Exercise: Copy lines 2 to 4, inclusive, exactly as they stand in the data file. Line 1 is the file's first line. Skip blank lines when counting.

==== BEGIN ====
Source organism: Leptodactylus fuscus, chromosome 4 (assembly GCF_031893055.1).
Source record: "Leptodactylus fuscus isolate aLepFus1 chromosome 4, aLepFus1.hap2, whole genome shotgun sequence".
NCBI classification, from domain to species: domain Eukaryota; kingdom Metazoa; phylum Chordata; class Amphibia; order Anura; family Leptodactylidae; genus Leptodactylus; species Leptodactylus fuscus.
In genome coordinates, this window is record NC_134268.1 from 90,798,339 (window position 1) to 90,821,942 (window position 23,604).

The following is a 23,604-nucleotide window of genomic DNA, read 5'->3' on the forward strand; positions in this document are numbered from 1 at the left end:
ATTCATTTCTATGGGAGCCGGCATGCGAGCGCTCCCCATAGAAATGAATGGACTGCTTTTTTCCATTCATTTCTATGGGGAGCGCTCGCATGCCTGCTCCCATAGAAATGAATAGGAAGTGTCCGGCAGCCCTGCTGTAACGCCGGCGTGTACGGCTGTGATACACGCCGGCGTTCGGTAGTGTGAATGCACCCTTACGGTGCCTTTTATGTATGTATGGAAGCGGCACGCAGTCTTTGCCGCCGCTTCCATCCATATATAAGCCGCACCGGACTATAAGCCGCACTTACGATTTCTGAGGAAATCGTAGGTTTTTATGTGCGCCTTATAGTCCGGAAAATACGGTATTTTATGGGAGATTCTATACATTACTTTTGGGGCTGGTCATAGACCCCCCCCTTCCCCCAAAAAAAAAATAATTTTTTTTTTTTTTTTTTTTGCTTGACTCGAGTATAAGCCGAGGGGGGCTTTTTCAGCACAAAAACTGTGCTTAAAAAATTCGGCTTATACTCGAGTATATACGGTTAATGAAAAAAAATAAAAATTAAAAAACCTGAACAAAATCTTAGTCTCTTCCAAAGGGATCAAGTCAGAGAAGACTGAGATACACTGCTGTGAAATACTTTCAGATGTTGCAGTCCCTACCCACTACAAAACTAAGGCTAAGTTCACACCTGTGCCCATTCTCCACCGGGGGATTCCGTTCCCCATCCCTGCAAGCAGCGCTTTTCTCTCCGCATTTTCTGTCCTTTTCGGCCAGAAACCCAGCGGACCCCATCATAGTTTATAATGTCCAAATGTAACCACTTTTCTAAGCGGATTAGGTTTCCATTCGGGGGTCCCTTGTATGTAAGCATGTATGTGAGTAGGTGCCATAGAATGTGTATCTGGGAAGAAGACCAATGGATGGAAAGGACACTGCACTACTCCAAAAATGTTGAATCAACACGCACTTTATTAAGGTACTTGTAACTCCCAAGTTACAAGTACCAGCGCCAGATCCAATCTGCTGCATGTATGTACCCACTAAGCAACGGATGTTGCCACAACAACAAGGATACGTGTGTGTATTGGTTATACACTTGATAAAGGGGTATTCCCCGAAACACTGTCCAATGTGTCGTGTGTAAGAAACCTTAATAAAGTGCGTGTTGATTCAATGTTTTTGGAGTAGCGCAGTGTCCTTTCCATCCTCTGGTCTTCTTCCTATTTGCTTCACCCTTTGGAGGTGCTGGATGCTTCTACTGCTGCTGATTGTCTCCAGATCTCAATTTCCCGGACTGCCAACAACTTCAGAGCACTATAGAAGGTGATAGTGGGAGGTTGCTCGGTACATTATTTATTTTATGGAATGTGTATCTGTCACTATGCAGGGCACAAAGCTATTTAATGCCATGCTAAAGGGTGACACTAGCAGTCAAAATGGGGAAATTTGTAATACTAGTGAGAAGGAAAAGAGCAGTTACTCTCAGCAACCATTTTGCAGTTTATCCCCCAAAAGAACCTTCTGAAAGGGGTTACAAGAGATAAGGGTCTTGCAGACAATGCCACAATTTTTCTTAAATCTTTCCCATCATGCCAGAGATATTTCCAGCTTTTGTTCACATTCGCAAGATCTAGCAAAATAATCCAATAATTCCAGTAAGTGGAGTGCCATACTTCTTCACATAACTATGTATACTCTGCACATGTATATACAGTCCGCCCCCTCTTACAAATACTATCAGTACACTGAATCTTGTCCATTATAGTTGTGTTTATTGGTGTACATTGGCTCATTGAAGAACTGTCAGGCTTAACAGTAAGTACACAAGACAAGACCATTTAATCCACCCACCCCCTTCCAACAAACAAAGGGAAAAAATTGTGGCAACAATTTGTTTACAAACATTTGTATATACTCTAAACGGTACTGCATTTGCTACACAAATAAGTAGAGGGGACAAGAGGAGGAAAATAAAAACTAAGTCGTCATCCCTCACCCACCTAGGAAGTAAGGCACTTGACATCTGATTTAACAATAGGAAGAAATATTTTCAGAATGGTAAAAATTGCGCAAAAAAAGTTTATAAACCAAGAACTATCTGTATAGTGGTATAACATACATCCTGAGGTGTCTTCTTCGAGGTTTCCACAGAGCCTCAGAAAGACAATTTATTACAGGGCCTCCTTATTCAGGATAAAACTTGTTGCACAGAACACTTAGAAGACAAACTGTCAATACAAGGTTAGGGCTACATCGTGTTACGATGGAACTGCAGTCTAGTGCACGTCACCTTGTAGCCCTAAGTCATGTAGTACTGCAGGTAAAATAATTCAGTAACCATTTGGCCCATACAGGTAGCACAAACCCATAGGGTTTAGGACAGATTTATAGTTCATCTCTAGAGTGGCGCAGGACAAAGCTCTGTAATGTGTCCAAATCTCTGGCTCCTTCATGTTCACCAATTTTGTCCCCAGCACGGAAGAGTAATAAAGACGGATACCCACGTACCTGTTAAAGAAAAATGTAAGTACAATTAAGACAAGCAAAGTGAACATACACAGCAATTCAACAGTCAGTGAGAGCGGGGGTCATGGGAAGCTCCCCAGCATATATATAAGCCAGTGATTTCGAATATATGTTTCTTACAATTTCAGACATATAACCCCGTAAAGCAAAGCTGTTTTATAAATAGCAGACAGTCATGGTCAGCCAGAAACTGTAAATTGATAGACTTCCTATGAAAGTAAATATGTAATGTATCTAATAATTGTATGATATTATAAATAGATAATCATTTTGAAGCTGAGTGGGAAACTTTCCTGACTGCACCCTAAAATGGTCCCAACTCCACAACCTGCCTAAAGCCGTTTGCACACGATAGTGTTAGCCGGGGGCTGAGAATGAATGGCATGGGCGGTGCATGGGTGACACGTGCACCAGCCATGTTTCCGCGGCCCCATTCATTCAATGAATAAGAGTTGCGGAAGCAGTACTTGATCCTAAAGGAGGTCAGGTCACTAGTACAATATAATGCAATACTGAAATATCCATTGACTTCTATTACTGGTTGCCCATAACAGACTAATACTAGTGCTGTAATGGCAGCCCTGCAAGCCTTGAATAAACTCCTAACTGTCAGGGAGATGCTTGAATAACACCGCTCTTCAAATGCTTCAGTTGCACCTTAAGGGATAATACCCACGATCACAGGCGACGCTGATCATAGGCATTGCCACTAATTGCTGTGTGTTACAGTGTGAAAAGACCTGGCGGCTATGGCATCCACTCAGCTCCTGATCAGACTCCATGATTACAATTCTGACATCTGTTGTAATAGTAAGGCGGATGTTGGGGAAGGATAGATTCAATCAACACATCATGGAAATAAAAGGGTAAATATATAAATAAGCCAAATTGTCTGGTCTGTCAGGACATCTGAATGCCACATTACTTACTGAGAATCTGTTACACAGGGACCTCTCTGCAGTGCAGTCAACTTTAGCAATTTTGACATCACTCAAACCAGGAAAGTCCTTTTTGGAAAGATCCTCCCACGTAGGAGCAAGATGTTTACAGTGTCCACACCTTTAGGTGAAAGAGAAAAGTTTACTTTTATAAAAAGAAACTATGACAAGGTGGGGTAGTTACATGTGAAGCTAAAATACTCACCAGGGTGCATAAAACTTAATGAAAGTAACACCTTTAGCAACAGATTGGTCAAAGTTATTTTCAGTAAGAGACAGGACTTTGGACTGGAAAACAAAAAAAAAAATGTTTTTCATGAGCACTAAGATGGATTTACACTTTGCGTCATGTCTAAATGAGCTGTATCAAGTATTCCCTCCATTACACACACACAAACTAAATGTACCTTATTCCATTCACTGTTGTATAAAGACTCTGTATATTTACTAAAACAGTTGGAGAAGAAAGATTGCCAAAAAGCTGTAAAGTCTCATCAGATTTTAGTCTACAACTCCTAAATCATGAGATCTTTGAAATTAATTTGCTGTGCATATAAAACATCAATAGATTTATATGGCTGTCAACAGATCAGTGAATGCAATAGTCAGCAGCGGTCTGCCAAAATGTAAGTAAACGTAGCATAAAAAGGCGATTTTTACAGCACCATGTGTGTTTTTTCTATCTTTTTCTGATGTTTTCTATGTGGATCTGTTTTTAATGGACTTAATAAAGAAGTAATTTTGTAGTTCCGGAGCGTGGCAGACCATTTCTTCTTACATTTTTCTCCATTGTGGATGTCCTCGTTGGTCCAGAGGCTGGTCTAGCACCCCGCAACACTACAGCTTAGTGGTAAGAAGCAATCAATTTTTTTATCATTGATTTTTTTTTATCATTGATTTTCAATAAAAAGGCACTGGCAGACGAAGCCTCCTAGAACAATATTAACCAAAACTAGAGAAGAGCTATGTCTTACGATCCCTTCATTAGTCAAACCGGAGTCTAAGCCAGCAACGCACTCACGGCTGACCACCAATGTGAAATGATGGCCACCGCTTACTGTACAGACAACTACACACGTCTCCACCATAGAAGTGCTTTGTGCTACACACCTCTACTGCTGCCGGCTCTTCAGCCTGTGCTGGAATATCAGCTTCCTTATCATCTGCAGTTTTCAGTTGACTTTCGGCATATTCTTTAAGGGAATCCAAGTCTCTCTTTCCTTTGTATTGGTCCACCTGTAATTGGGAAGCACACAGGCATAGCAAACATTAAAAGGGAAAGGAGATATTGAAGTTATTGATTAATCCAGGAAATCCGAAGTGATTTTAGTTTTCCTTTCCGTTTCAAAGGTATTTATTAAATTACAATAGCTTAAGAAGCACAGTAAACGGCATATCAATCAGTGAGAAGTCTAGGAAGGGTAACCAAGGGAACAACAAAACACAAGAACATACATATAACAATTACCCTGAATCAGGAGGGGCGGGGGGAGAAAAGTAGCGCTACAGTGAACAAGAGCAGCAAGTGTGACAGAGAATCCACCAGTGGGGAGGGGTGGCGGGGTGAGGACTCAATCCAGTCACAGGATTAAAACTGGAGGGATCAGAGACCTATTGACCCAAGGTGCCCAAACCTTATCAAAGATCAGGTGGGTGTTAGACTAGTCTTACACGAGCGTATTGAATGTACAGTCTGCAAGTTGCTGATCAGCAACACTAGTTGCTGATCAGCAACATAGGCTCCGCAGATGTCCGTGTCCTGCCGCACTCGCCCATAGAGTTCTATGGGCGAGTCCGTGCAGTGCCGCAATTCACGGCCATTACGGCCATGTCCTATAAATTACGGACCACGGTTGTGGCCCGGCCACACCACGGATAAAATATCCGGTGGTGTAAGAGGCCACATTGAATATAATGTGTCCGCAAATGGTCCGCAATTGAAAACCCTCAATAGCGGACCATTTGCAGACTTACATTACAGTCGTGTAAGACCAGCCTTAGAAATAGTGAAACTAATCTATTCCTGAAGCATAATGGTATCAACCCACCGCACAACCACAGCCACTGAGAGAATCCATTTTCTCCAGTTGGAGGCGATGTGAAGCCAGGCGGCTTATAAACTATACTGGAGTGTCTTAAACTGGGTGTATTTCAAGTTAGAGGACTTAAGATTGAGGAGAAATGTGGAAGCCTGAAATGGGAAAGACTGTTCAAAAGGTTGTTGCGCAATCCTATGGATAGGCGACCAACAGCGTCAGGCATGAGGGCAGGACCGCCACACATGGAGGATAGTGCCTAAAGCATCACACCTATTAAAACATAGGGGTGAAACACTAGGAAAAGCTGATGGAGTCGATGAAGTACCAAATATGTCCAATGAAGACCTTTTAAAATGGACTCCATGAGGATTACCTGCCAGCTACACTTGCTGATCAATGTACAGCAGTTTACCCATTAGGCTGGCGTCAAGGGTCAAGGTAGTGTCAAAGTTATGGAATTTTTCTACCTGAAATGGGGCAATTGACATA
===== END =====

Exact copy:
Source record: "Leptodactylus fuscus isolate aLepFus1 chromosome 4, aLepFus1.hap2, whole genome shotgun sequence".
NCBI classification, from domain to species: domain Eukaryota; kingdom Metazoa; phylum Chordata; class Amphibia; order Anura; family Leptodactylidae; genus Leptodactylus; species Leptodactylus fuscus.
In genome coordinates, this window is record NC_134268.1 from 90,798,339 (window position 1) to 90,821,942 (window position 23,604).